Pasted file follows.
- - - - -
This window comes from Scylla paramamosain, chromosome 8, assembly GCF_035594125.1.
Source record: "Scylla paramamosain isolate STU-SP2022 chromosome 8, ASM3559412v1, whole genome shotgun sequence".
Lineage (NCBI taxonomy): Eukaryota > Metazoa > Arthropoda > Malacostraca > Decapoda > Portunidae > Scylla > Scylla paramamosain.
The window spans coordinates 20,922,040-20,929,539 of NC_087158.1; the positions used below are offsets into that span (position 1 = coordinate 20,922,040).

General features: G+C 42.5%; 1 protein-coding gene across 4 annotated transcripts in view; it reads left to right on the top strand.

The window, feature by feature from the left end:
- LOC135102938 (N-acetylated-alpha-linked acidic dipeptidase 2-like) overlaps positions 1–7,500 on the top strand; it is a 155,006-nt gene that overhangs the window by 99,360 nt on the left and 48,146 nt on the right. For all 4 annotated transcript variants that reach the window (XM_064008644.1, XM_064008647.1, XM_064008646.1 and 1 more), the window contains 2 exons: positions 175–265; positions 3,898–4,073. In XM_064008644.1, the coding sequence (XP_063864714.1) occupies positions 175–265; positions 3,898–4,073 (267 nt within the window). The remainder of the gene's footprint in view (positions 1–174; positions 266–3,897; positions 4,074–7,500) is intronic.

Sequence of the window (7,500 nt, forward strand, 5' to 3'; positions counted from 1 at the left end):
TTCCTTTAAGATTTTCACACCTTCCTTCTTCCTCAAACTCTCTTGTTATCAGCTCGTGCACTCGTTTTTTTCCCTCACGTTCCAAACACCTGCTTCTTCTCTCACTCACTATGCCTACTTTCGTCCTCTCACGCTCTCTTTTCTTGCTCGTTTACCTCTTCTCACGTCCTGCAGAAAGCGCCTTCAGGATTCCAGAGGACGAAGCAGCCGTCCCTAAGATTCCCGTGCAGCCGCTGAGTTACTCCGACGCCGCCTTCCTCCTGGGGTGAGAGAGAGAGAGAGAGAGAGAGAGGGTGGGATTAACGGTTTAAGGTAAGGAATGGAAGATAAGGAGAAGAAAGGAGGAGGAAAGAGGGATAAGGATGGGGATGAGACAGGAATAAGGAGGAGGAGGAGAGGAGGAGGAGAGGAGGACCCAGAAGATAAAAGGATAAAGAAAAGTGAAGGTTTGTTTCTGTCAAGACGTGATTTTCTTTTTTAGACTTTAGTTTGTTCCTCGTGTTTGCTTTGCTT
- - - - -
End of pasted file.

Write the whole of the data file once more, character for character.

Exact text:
This window comes from Scylla paramamosain, chromosome 8, assembly GCF_035594125.1.
Source record: "Scylla paramamosain isolate STU-SP2022 chromosome 8, ASM3559412v1, whole genome shotgun sequence".
Lineage (NCBI taxonomy): Eukaryota > Metazoa > Arthropoda > Malacostraca > Decapoda > Portunidae > Scylla > Scylla paramamosain.
The window spans coordinates 20,922,040-20,929,539 of NC_087158.1; the positions used below are offsets into that span (position 1 = coordinate 20,922,040).

General features: G+C 42.5%; 1 protein-coding gene across 4 annotated transcripts in view; it reads left to right on the top strand.

The window, feature by feature from the left end:
- LOC135102938 (N-acetylated-alpha-linked acidic dipeptidase 2-like) overlaps positions 1–7,500 on the top strand; it is a 155,006-nt gene that overhangs the window by 99,360 nt on the left and 48,146 nt on the right. For all 4 annotated transcript variants that reach the window (XM_064008644.1, XM_064008647.1, XM_064008646.1 and 1 more), the window contains 2 exons: positions 175–265; positions 3,898–4,073. In XM_064008644.1, the coding sequence (XP_063864714.1) occupies positions 175–265; positions 3,898–4,073 (267 nt within the window). The remainder of the gene's footprint in view (positions 1–174; positions 266–3,897; positions 4,074–7,500) is intronic.

Sequence of the window (7,500 nt, forward strand, 5' to 3'; positions counted from 1 at the left end):
TTCCTTTAAGATTTTCACACCTTCCTTCTTCCTCAAACTCTCTTGTTATCAGCTCGTGCACTCGTTTTTTTCCCTCACGTTCCAAACACCTGCTTCTTCTCTCACTCACTATGCCTACTTTCGTCCTCTCACGCTCTCTTTTCTTGCTCGTTTACCTCTTCTCACGTCCTGCAGAAAGCGCCTTCAGGATTCCAGAGGACGAAGCAGCCGTCCCTAAGATTCCCGTGCAGCCGCTGAGTTACTCCGACGCCGCCTTCCTCCTGGGGTGAGAGAGAGAGAGAGAGAGAGAGAGGGTGGGATTAACGGTTTAAGGTAAGGAATGGAAGATAAGGAGAAGAAAGGAGGAGGAAAGAGGGATAAGGATGGGGATGAGACAGGAATAAGGAGGAGGAGGAGAGGAGGAGGAGAGGAGGACCCAGAAGATAAAAGGATAAAGAAAAGTGAAGGTTTGTTTCTGTCAAGACGTGATTTTCTTTTTTAGACTTTAGTTTGTTCCTCGTGTTTGCTTTGCTT